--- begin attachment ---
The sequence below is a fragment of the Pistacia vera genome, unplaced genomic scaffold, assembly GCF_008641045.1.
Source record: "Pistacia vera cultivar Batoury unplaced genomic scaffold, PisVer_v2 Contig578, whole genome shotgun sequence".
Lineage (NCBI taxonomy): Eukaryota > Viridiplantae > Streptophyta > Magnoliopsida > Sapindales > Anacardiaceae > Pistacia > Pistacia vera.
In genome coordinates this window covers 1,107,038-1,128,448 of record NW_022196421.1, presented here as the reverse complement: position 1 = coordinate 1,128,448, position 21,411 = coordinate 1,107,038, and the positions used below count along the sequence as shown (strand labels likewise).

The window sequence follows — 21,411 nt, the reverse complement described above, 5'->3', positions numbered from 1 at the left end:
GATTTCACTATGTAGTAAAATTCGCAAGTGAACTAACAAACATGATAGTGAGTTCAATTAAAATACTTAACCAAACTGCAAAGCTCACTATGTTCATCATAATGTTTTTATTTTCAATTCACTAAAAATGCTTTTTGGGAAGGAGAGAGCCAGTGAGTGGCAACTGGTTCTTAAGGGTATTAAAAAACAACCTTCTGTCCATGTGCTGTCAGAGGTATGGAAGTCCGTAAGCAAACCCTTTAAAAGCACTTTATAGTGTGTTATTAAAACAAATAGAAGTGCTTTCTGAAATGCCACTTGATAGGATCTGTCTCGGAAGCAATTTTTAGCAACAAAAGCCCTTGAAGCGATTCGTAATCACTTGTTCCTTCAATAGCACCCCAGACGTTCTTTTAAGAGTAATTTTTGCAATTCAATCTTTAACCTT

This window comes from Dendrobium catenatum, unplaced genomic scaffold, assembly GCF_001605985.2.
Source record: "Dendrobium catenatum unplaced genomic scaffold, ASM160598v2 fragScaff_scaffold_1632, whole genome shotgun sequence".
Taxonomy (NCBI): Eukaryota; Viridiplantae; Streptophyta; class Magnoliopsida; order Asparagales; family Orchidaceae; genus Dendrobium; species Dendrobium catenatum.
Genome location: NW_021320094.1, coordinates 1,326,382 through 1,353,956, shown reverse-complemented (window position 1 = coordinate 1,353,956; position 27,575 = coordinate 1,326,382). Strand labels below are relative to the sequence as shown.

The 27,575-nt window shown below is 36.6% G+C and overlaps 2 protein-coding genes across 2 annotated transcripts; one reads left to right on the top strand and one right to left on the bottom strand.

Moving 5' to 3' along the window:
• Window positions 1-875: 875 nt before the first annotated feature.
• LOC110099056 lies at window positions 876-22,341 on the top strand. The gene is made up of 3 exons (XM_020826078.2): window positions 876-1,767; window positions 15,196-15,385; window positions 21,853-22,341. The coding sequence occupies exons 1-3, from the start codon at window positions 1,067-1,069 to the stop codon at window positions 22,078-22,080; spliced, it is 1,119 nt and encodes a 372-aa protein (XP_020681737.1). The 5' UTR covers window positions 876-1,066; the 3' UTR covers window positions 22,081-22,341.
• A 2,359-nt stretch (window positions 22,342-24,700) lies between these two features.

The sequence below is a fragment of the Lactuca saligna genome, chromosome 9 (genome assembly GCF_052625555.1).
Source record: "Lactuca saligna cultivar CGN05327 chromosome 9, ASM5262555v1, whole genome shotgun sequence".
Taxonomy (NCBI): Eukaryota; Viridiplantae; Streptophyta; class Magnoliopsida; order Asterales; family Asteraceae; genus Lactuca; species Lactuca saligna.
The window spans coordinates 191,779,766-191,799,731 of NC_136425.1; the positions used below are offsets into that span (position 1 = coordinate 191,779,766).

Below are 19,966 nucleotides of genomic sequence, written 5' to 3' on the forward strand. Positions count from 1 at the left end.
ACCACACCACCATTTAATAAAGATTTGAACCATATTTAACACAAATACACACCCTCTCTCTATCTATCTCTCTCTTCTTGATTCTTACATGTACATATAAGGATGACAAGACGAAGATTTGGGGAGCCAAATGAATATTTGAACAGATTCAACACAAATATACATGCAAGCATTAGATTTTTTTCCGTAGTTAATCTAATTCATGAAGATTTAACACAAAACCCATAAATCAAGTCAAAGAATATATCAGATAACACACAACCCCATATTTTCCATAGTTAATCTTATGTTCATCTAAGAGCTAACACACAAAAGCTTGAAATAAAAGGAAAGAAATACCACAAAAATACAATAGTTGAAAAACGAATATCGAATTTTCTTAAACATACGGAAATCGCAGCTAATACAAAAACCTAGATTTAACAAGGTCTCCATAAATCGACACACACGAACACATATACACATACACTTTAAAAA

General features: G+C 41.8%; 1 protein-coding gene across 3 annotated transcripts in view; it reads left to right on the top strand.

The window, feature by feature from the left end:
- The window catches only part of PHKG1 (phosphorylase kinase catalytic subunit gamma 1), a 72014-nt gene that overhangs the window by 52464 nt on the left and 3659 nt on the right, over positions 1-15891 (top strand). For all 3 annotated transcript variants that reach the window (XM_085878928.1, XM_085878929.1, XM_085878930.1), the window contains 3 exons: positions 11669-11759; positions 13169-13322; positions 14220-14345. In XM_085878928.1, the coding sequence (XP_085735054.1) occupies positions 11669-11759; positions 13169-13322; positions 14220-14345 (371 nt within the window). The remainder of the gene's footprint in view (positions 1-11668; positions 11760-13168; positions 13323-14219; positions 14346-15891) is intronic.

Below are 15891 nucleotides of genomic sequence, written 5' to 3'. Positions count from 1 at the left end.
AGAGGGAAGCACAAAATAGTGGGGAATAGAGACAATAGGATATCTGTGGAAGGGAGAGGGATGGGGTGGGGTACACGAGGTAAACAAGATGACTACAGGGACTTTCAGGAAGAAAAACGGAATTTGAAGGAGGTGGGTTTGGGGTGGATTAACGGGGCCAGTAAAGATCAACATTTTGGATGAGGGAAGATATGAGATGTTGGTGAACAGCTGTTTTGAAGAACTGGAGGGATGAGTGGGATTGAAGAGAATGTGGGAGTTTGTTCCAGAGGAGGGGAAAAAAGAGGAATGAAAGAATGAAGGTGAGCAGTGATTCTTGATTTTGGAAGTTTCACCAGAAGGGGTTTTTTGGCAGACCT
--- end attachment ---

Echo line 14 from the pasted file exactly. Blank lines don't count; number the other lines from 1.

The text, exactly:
• LOC110099056 lies at window positions 876-22,341 on the top strand. The gene is made up of 3 exons (XM_020826078.2): window positions 876-1,767; window positions 15,196-15,385; window positions 21,853-22,341. The coding sequence occupies exons 1-3, from the start codon at window positions 1,067-1,069 to the stop codon at window positions 22,078-22,080; spliced, it is 1,119 nt and encodes a 372-aa protein (XP_020681737.1). The 5' UTR covers window positions 876-1,066; the 3' UTR covers window positions 22,081-22,341.